Things have been sort of quiet since my last installment in this series, what with our mass media consumed 24/7 by Trump, Russians, Mueller, Manafort, and Michael Cohen. However there were a few items that might have slipped your notice.

A historian had a book tour. Eerdmans Publishing hooked John Fea up with a tour to promote Believe Me: The Evangelical Road To Donald Trump. This got a mild round of approving articles in the usual spaces. The book is evidently pretty dry, because if it had any juice he would have been treated to a higher-profile tour.

An evangelical Christian himself, Fea argues that the embrace of Donald Trump is the logical outcome of a long-standing evangelical approach to public life defined by the politics of fear, the pursuit of worldly power, and a nostalgic longing for an American past.  As insightful as it is timely, Fea’s  Believe Me  challenges Christians to replace fear with hope, the pursuit of power with humility, and nostalgia with history.

The book is loaded with all the old slanders against traditionalist Christians from the 18th century as well as more recent slanders. I can tell this from reviews, comments and an interview with the author; I have not read the book. It has become tedium that mass media like to pass along repetitive instances of liberal “Christians” criticizing traditionalist Christians using Bible passages.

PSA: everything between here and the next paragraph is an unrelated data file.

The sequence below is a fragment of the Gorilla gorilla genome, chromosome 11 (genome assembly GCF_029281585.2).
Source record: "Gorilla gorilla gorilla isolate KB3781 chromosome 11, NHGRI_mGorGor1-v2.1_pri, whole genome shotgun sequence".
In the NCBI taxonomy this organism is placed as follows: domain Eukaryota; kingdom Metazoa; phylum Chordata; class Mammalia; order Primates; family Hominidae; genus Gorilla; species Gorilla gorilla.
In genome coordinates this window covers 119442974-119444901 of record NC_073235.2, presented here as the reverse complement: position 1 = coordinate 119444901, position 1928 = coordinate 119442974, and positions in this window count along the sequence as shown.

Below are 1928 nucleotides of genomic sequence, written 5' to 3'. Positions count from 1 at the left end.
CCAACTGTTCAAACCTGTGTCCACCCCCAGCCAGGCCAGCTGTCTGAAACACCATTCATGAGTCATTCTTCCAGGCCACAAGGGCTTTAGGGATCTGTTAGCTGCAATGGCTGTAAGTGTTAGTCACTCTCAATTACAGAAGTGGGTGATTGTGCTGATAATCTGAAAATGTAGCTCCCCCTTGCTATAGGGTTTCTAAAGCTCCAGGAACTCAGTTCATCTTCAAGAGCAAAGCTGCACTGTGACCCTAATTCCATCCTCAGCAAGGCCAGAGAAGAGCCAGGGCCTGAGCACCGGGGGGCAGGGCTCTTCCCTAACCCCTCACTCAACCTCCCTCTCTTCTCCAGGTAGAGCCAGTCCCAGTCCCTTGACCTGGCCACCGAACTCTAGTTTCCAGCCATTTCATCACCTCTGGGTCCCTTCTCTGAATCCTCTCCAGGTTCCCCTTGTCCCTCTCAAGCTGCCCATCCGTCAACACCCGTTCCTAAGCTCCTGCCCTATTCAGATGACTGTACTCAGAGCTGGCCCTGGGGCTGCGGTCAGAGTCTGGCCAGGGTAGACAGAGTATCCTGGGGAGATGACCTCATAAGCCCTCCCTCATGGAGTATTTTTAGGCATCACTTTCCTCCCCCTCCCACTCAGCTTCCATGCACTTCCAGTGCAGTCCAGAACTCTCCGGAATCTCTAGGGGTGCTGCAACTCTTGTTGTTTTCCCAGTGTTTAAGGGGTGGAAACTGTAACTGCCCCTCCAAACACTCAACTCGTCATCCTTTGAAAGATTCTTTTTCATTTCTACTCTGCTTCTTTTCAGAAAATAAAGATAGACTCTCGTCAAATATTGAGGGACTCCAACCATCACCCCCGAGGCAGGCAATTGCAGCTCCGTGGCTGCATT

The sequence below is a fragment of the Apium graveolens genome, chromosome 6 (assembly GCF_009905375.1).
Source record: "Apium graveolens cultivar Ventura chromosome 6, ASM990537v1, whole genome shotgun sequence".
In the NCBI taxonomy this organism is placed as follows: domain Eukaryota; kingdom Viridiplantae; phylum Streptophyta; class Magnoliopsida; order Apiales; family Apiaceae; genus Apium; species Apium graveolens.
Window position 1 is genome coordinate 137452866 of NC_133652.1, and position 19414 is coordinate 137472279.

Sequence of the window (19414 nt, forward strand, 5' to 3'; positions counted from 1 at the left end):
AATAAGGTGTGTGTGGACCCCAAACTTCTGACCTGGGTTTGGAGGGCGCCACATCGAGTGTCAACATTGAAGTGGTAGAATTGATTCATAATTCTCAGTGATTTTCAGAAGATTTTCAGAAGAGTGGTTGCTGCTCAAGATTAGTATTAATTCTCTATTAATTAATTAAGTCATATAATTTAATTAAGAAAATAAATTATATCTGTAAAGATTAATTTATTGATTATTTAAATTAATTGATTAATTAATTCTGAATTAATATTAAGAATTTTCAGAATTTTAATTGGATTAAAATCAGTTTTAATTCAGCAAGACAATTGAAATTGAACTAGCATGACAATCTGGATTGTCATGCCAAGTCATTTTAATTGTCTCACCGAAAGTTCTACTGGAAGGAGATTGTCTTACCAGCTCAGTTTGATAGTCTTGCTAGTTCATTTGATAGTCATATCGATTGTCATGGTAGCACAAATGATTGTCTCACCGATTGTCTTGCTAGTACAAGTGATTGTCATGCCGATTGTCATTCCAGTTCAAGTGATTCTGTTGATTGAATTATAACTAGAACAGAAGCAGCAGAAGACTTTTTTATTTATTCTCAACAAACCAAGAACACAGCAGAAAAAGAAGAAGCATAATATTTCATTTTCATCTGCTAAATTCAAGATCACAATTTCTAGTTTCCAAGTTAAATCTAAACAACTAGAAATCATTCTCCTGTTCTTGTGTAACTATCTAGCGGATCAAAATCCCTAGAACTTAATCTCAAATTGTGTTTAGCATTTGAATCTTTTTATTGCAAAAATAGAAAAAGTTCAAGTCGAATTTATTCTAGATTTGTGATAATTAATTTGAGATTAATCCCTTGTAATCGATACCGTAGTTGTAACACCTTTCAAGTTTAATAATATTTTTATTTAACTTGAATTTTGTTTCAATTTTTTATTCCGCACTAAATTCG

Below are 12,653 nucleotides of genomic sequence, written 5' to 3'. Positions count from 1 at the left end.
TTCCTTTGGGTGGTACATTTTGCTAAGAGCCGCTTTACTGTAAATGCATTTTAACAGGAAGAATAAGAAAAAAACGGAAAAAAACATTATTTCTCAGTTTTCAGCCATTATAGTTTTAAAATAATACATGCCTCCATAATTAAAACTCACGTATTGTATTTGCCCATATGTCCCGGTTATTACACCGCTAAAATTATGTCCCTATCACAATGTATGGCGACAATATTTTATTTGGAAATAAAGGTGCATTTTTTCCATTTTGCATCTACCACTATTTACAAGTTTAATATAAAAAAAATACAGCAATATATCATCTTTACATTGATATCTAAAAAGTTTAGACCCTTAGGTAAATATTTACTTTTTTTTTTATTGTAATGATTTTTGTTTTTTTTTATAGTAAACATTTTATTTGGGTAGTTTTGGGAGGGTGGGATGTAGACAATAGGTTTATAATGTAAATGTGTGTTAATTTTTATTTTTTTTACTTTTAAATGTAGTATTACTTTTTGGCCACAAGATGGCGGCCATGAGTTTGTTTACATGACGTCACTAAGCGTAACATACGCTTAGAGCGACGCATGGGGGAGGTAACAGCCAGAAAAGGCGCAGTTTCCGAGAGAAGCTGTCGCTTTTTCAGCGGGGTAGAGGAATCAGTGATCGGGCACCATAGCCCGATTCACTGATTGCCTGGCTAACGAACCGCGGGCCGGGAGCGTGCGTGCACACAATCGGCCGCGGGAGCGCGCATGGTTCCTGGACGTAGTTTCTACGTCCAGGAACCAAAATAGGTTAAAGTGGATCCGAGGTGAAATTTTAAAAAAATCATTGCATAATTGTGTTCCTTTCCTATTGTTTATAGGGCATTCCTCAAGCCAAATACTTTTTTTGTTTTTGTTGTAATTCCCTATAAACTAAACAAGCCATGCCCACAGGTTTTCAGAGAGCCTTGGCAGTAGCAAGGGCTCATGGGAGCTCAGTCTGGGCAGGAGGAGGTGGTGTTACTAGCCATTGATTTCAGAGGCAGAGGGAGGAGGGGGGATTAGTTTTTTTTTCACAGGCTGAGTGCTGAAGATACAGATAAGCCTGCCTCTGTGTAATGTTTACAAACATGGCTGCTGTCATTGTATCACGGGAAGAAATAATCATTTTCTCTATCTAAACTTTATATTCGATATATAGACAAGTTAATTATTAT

Along that same line there was a book by a liberal Evangelical pastor named Rob Schenck, who told his personal testimony about how he converted from pro-life to pro-abortion. SSDD.

I saw a few new articles from some of my favorites about the press’s general ignorance of religion and religious issues. They are clueless and it shows. Sometimes their ignorance is good for a laugh.

The most recent instance of note was a long feature in the Washington Post. It is a profile of the Trump voters in a Baptist church in Alabama.

The presidency of Donald Trump has created unavoidable moral dilemmas not just for the members of First Baptist in Luverne but for a distinct subset of Christians who are overwhelmingly white, overwhelmingly evangelical and more uniformly pro-Trump than any other part of the American electorate.”

Gee, well, I suppose we can guess where this one is headed, can’t we?

So of course it is larded with the buzzwords you would expect. “Awkwardness” “predicament,” “self-reflection” and “compromising” give way to “whiffing on the big moral questions.” Problematic race history issues in the Southern Baptist Church are dredged up, just to whip up the outragey feels of this mess. Along the way is mixed in a journalism smattering of local color quotes of country Baptist people saying Christian things and saying country things and commenting on President Trump.

In a really nice turn, the reporter (Stephanie McCrummen) gave some space to a member who gave a great statement that is perhaps representative: